Forum for Science, Industry and Business

Sponsored by:     3M 
Search our Site:

 

NCAR scientists investigate air above Antarctica

11.12.2003


Four scientists from the National Center for Atmospheric Research (NCAR) are studying the chemistry of sulfur and nitrogen in the air above Antarctica. The investigation will help them understand the continent’s chemical processes better, as well as refine scientists’ interpretations of ice cores, which provide information on past climates.



The expedition, which runs through January 4, is part of the Antarctic Tropospheric Chemistry Investigation (ANTCI), a four-year program funded by NCAR’s primary sponsor, the National Science Foundation. Along with NCAR, 10 universities and federal laboratories are participating in the investigation.

"The atmosphere of Antarctica is probably the least explored part of the lower atmosphere on the planet right now. This is the first time people have looked at any of these chemical processes in this environment," says Lee Mauldin, a chemist from NCAR and one of the project’s co-investigators.


The scientists are studying sulfur to learn more about its oxidation processes, or how it reacts with oxygen. Natural sources of sulfur in the atmosphere include emissions from volcanoes and the oceans. In Antarctica sulfur is released into the air mainly in the form of dimethyl sulfide, a reduced form of sulfur. In the air over Antarctica, the dimethyl sulfide reacts with oxygen to form sulfates. The sulfates are eventually transferred from the air to snow and fall to the ground, where they become part of the snow pack. Scientists drill ice cores deep into the snow pack and measure their sulfate concentrations to determine past geophysical events such as volcanic eruptions, El Niño episodes, and climate change.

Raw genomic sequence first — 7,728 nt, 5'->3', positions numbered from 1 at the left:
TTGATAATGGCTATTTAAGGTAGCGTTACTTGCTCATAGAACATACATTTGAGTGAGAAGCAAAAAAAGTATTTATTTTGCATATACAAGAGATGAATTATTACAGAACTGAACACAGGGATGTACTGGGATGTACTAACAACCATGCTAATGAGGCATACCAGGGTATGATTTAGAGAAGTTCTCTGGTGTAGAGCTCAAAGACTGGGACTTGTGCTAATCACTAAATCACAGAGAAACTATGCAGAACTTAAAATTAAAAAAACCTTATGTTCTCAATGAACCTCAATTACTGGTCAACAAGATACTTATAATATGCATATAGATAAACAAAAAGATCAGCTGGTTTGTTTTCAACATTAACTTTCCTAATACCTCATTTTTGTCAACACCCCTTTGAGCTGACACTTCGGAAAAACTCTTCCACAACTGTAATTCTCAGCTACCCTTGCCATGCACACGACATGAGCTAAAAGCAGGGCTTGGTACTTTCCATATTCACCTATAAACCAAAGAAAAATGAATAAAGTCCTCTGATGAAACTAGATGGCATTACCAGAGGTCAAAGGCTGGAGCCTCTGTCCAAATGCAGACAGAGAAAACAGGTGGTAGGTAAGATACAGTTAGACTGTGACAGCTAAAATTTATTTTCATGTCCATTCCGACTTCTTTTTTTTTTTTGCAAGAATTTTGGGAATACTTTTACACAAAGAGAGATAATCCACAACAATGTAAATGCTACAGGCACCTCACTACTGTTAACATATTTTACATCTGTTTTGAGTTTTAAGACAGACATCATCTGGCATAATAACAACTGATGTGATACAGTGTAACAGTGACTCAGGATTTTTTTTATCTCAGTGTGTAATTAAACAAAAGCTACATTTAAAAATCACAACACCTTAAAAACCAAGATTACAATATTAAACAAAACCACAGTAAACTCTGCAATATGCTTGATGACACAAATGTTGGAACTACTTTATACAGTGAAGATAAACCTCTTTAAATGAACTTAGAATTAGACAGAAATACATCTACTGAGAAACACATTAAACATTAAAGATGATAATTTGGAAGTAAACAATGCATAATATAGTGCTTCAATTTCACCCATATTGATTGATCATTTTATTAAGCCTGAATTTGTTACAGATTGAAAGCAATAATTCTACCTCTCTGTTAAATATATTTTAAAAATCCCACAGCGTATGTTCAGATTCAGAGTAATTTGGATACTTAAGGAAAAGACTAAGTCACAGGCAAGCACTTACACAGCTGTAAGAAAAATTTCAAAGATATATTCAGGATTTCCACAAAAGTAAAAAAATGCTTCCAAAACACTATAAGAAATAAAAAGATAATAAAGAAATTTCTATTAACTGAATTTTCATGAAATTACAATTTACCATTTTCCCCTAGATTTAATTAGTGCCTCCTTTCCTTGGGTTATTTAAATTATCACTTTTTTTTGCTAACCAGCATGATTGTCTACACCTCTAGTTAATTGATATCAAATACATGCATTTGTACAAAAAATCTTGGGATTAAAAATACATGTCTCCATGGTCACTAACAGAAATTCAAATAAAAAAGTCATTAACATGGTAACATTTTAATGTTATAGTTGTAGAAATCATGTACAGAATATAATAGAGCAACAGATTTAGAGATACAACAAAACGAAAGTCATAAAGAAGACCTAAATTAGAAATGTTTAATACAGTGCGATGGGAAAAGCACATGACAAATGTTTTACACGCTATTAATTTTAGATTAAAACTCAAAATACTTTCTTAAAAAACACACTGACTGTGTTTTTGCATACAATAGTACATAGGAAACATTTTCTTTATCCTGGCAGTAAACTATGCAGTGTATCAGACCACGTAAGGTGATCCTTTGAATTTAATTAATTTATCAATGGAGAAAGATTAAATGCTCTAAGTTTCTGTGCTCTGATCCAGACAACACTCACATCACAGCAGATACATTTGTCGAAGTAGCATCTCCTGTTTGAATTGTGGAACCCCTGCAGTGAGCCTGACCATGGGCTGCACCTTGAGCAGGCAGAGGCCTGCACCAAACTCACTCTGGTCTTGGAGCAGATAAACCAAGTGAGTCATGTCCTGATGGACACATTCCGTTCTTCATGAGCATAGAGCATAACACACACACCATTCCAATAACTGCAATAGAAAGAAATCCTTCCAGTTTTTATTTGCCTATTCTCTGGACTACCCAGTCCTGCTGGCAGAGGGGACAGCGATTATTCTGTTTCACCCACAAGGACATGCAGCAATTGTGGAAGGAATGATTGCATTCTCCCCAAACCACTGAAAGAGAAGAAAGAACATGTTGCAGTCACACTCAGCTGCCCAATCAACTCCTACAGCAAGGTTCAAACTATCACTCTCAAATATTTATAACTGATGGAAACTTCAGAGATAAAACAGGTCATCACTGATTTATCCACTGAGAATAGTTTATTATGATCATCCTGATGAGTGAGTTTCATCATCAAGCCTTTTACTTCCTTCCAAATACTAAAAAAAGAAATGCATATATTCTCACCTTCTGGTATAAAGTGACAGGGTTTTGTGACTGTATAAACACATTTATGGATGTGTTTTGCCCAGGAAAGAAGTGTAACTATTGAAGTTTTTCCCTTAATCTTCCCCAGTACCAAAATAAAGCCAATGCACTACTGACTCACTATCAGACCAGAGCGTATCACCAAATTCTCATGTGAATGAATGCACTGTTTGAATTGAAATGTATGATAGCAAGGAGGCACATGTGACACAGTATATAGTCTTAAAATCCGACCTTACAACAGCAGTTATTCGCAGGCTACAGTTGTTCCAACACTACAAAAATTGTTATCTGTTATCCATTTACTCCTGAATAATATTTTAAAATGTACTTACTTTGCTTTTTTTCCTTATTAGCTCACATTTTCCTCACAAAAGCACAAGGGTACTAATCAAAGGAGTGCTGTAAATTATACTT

The scientists are also studying nitrogen chemistry because they’ve found evidence of high levels of atmospheric nitric oxide, a reactive form of nitrogen, at the South Pole. In most regions of the world, nitric oxide is considered a pollutant, but it occurs naturally at the Pole when the sun shines on nitrate in the snow and a photochemical reaction releases the nitric oxide into the air. Levels are nearly 10 times higher at the Pole than in other parts of Antarctica.

"Sunlight releasing the nitric oxide in the snow is a unique phenomenon that nobody has seen before at the Pole. These levels bring the oxidizing capacity at the South Pole on par with that observed in the tropics, a region where this capacity is expected to be high," Mauldin says. "As to the source of the nitrate in the snow, we don’t know that yet," he adds.

Mauldin says that one of the reasons it is important to understand sulfur and nitrogen processes in Antarctica is because they are natural phenomena happening in one of the more remote regions of the planet. "You need to understand background processes in order to differentiate them from anthropogenic [human-caused] processes when you look at more complicated areas," he says.

Scientists will measure the chemicals from the ground at the South Pole and from the air in different locations above Antarctica. During the airborne component, they’ll fly from McMurdo Station on the coast in a Twin Otter aircraft with air-sampling instruments on board.

As part of ANTCI’s outreach component, a high school teacher from Rockdale County High School in Conyers, Georgia, is accompanying the scientists and will communicate with her students via an interactive Web site that is also available to the public. The teacher, Jill Beach, will help set up experiments, prepare instruments, and compile data, in addition to maintaining the Web site.

"Not only will it be helpful to have another set of hands, but Jill’s going to be able to provide a unique outlook to people back home," Mauldin says.

The scientists will return to Antarctica to take more airborne measurements in 2005 or 2006.